The proximity of the five German, French and Swiss universities is the trump card in this. While EPICUR is to be a largely digital campus, EUCOR is already a physical one, where researchers carry out joint projects and students commute from Freiburg to Basel or Strasbourg for lectures. In the future EUCOR is to offer its members even more: “We would like to institutionalize our vision and we have anchored it in a joint strategy,” says Dr. Verena Kremling, head of Strategy at the University of Freiburg. A current study is testing whether large-scale research infrastructure for EUCOR would be feasible. “A sort of CERN on the Upper Rhine,” says Kremling.

Small, exotic subjects benefit

Such a vast laboratory would be equipped with the latest machines, which could be used by all researchers in the alliance. “There are plenty of places along the Upper Rhine with sufficient space for this kind of planning and which all the partners could reach easily. Think Fessenheim – nuclear power is on its way out, our researchers are investigating topics for the future.” These include sustainability, precision medicine, quantum physics and European identities. “These topics are key to our trinational region - they are relevant for society, higher education, industry and policymaking.” There are also to be more joint degree programs and, for the first time, joint appointments within the EUCOR grouping. Kremling points out that it is above all the smaller subjects such as Jewish Studies or Africa Studies which would benefit from a professor who teaches at several institutions: “One university has more students enrolled in the subject, another university has a better-equipped library - it goes without saying that they can help each other out.”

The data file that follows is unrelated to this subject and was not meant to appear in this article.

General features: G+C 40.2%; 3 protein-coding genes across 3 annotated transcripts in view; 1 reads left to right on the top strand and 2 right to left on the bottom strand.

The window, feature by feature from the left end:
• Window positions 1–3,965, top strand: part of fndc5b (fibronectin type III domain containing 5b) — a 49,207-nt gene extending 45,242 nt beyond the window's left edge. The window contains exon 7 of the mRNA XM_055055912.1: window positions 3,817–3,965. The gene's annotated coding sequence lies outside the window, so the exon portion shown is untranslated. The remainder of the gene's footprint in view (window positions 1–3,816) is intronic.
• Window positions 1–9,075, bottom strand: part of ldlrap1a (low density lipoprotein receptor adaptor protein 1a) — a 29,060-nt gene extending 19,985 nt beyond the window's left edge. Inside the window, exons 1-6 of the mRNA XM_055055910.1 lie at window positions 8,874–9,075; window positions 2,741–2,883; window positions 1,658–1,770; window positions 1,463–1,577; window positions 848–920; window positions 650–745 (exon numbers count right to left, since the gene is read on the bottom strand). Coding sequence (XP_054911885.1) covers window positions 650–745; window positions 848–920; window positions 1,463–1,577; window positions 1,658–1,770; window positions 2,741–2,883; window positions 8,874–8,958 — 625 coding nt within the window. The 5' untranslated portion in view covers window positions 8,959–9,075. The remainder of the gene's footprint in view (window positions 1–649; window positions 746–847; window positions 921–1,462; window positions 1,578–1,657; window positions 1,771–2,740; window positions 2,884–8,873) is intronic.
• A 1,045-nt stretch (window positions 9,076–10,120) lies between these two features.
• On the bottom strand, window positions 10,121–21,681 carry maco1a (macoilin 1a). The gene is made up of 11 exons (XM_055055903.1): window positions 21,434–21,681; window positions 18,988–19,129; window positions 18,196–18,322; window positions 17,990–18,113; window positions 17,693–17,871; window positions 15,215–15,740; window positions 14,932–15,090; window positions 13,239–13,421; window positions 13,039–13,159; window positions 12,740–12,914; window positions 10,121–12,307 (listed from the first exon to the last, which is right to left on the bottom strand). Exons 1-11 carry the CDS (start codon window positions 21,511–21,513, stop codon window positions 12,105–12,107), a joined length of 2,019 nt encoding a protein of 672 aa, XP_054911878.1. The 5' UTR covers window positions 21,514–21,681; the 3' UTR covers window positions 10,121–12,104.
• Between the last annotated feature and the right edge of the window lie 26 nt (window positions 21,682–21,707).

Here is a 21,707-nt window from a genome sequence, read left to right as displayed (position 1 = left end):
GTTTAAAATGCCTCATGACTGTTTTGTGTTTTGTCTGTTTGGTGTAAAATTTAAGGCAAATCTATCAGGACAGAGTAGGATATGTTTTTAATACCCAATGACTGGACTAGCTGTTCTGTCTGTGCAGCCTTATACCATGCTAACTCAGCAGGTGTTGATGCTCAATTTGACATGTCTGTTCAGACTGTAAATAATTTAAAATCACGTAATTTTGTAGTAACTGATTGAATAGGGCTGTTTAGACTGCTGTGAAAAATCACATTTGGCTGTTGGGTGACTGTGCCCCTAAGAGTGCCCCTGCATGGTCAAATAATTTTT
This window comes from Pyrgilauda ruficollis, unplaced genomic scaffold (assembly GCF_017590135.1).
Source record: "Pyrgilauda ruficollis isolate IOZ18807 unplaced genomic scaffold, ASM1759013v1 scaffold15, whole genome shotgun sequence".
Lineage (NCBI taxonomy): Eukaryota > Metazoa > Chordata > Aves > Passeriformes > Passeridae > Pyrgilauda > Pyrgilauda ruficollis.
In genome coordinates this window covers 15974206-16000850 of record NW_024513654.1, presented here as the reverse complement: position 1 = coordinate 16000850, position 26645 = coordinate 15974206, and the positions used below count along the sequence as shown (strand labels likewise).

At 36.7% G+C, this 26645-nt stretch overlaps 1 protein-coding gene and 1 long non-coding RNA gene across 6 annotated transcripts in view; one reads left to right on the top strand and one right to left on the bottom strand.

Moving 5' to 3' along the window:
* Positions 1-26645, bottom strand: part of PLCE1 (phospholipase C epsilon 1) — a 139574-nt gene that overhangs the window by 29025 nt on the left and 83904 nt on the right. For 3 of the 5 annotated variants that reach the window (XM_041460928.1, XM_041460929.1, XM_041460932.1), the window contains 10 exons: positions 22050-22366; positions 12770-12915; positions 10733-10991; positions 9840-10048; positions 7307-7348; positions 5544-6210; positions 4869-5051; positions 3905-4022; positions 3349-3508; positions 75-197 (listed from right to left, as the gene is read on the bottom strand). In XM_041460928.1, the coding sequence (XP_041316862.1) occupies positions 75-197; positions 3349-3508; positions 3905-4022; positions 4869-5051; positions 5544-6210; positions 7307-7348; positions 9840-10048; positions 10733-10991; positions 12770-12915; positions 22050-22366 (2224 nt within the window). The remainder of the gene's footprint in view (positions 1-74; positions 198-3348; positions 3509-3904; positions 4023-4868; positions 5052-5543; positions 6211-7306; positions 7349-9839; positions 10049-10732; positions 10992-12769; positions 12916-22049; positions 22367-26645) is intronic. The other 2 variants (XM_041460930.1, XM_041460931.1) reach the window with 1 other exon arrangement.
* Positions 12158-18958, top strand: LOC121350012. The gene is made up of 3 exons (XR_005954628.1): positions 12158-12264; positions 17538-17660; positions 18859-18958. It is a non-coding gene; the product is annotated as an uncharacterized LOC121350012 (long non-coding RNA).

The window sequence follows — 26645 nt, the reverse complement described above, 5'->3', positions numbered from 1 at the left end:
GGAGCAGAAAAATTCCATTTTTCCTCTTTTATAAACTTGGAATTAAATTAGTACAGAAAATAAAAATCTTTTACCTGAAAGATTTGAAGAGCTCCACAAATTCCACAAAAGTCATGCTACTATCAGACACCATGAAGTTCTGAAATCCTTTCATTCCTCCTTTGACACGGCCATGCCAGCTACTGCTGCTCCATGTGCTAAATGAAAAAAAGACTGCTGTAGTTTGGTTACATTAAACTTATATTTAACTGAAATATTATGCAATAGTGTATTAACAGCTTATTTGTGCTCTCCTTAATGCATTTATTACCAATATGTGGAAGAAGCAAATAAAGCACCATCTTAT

Exchange for generations

Even if “Epicureans” is no longer such a powerful expression, the concept has come up in a number of famous German debates. Martin Luther used it like a sword with which he sought to cut down his opponent in the battle of words. He called the pope an “Epicurean sow” and the theologians of the Belgian city of Leuwen “fat Epicurean swine.” He even accused his rival, Erasmus of Rotterdam, of Epicureanism.

Both men aimed to reform Christendom and theology, and to renew the guiding aims of Humanism; but they fought over their differing interpretations. Erasmus of Rotterdam was not to be drawn in by Luther’s pugilistic tone. Luther’s interpretation of Epicurius’ doctrine, Erasmus said, proving that his understanding was sound. Not for nothing did the famous EU program take the name of this great humanist when, decades ago, it started helping students to travel and study at universities across Europe.

Rimma Gerenstein